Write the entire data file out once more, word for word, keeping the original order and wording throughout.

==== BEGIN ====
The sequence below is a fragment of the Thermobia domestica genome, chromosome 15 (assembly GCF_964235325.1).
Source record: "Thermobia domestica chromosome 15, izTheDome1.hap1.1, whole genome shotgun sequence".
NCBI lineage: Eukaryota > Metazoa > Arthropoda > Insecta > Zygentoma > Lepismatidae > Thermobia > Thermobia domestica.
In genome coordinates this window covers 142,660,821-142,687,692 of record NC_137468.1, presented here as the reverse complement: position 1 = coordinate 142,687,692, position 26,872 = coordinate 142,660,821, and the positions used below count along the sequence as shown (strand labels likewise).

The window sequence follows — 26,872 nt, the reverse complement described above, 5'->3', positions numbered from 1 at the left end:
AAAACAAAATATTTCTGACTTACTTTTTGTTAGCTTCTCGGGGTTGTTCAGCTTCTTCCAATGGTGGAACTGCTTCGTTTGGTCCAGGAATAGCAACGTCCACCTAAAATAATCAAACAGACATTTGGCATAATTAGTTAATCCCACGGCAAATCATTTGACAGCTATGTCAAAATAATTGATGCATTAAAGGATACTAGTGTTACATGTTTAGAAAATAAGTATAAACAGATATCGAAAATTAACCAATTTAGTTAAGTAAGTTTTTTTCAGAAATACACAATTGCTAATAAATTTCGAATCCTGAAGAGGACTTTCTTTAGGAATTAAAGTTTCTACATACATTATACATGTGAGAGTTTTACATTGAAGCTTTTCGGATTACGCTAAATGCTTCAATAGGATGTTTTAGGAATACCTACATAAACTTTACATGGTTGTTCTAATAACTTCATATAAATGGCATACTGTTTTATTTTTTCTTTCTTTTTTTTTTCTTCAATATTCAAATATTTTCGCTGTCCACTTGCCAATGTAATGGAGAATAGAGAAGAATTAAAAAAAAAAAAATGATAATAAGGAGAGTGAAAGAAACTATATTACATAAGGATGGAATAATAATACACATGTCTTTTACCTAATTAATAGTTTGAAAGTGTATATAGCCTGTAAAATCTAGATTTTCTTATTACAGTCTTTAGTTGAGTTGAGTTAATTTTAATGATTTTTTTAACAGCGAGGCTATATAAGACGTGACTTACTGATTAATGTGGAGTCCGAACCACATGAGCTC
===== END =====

The sequence below is a fragment of the Thermobia domestica genome, chromosome 15 (assembly GCF_964235325.1).
Source record: "Thermobia domestica chromosome 15, izTheDome1.hap1.1, whole genome shotgun sequence".
NCBI lineage: Eukaryota > Metazoa > Arthropoda > Insecta > Zygentoma > Lepismatidae > Thermobia > Thermobia domestica.
In genome coordinates this window covers 142,660,821-142,687,692 of record NC_137468.1, presented here as the reverse complement: position 1 = coordinate 142,687,692, position 26,872 = coordinate 142,660,821, and the positions used below count along the sequence as shown (strand labels likewise).

The window sequence follows — 26,872 nt, the reverse complement described above, 5'->3', positions numbered from 1 at the left end:
AAAACAAAATATTTCTGACTTACTTTTTGTTAGCTTCTCGGGGTTGTTCAGCTTCTTCCAATGGTGGAACTGCTTCGTTTGGTCCAGGAATAGCAACGTCCACCTAAAATAATCAAACAGACATTTGGCATAATTAGTTAATCCCACGGCAAATCATTTGACAGCTATGTCAAAATAATTGATGCATTAAAGGATACTAGTGTTACATGTTTAGAAAATAAGTATAAACAGATATCGAAAATTAACCAATTTAGTTAAGTAAGTTTTTTTCAGAAATACACAATTGCTAATAAATTTCGAATCCTGAAGAGGACTTTCTTTAGGAATTAAAGTTTCTACATACATTATACATGTGAGAGTTTTACATTGAAGCTTTTCGGATTACGCTAAATGCTTCAATAGGATGTTTTAGGAATACCTACATAAACTTTACATGGTTGTTCTAATAACTTCATATAAATGGCATACTGTTTTATTTTTTCTTTCTTTTTTTTTTCTTCAATATTCAAATATTTTCGCTGTCCACTTGCCAATGTAATGGAGAATAGAGAAGAATTAAAAAAAAAAAAATGATAATAAGGAGAGTGAAAGAAACTATATTACATAAGGATGGAATAATAATACACATGTCTTTTACCTAATTAATAGTTTGAAAGTGTATATAGCCTGTAAAATCTAGATTTTCTTATTACAGTCTTTAGTTGAGTTGAGTTAATTTTAATGATTTTTTTAACAGCGAGGCTATATAAGACGTGACTTACTGATTAATGTGGAGTCCGAACCACATGAGCTC